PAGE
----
Stock market takes a powder on weak housing, consumer confidence

Whatever "green shoots" supposedly springing up in the economy got trampled today by worries about consumer confidence and the housing market. "Consumer confidence unexpectedly slid," Bloomberg Newsnotes, " and delinquencies on the least-risky mortgages more than doubled."

In other words, the market is telling the optimists who expect a recovery -- weak and erratic though it may be -- in the second half of the year to go take a hike.

The S&P 500 Index, which had its best quarterly performance since 2003, dropped 1.01 percent to 918.30 in late afternoon trading. Meanwhile, the Dow Jones industrial average fell 1.03 percent to 8,441.41 and the Nasdaq Composite Index dropped 0.34 percent to 1,836.83.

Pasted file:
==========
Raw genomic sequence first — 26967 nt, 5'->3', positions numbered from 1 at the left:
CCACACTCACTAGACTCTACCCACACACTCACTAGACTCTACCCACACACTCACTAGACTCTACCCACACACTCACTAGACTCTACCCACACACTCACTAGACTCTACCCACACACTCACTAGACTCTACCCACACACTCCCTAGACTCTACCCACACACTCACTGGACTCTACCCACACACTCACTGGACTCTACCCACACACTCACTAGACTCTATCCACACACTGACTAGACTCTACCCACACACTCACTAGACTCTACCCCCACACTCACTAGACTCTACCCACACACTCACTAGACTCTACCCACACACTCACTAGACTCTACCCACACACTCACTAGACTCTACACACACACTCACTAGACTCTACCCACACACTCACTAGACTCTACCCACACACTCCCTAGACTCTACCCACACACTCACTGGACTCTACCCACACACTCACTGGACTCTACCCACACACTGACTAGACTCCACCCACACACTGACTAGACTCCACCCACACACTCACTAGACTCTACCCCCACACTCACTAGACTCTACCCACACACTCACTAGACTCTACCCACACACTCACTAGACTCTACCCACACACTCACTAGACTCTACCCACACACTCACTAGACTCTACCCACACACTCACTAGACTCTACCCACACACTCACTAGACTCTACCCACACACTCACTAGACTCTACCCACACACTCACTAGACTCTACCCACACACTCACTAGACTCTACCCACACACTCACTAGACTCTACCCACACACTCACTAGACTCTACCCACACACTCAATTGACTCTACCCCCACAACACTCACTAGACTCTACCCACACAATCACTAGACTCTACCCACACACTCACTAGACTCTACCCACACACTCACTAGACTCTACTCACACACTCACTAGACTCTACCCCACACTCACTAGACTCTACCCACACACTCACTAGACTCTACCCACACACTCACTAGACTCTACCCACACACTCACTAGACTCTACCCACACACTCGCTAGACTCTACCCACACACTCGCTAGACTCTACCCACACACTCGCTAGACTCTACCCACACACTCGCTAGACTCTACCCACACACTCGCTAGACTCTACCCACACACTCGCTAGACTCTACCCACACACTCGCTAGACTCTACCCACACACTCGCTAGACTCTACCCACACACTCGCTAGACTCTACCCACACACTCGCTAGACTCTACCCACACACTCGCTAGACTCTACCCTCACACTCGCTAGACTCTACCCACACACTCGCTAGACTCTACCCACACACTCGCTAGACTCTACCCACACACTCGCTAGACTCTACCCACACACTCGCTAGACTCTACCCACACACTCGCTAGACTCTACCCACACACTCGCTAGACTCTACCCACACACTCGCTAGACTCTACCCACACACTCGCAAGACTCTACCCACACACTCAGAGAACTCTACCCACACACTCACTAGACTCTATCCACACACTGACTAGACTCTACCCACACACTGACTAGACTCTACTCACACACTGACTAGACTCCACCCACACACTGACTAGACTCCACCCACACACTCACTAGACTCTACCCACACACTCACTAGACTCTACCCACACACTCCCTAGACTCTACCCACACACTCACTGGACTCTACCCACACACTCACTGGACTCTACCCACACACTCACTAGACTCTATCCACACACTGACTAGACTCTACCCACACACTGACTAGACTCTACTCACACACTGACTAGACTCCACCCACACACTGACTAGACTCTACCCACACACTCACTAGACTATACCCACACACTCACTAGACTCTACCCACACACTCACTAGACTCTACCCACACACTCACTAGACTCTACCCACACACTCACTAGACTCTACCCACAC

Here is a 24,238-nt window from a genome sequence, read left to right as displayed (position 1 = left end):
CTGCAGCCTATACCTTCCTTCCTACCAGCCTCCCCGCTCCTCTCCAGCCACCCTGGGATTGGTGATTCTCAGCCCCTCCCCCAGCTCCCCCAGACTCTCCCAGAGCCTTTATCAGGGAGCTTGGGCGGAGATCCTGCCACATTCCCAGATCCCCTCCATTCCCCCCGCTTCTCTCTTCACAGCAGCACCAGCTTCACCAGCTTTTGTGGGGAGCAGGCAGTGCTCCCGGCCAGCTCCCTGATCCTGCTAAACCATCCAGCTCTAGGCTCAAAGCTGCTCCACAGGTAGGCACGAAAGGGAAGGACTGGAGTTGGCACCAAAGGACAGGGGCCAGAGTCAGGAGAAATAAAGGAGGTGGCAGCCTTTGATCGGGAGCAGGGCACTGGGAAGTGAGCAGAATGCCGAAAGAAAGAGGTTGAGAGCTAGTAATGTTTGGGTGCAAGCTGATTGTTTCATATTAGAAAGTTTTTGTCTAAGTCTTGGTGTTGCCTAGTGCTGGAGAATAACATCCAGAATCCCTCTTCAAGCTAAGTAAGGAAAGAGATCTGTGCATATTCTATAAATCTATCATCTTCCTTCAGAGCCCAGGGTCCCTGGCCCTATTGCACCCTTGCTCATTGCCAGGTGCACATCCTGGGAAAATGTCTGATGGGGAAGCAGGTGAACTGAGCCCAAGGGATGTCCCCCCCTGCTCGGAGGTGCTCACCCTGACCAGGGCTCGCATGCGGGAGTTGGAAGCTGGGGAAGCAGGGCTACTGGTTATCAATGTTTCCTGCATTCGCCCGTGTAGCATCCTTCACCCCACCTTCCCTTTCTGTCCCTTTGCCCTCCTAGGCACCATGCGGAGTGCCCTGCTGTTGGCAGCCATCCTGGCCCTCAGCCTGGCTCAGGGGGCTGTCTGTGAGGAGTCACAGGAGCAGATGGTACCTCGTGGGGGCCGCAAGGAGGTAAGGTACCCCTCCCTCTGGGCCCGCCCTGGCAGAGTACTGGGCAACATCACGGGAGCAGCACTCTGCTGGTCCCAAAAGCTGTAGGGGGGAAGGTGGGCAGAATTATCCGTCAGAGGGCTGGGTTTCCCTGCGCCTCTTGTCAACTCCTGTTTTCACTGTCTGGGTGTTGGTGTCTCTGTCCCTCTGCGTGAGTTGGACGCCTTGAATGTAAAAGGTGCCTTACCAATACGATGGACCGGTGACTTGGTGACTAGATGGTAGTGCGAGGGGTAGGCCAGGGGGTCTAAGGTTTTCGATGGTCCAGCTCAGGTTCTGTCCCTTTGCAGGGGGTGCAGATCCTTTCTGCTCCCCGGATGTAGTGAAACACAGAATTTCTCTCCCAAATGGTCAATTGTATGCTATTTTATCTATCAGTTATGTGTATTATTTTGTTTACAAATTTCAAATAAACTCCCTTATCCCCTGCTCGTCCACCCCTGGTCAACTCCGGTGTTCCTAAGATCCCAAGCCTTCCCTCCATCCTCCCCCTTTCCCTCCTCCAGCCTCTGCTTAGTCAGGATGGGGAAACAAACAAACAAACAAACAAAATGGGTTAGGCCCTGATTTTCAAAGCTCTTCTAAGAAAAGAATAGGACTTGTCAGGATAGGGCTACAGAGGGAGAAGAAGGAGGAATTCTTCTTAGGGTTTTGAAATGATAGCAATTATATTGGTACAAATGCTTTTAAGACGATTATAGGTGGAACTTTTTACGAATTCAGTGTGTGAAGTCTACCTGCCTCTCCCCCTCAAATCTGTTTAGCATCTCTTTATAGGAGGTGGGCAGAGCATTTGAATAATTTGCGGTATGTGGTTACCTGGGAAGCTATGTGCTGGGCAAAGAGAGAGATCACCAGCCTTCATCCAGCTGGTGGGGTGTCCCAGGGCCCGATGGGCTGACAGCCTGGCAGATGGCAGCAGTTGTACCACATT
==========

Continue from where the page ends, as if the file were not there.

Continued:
"You had a great market run-up this quarter and people are starting to wonder what's going to happen next," Jonathan Vyorst, senior vice president at New York–based Paradigm Capital Management, told Bloomberg News. "The fundamentals of the economy aren't really that strong."

Indeed not. Oil prices have climbed considerably over the past few months -- some analysts predict that prices will soon ease -- and the housing market's rate of decline in prices, though easing, is still rapid. Selling a house remains a serious challenge in hard-hit markets such as Florida, Nevada, and California.

Economic recoveries don't occur as straight shots up from the bottom. Many fund managers have pointed out that the recovery may be too weak for many Americans to take notice. Our recovery may not feel like a recovery for some time.

About the only way for investors to keep their sanity is to remember Murphy's Law, because everything that could go wrong has gone wrong -- and still isn't right.
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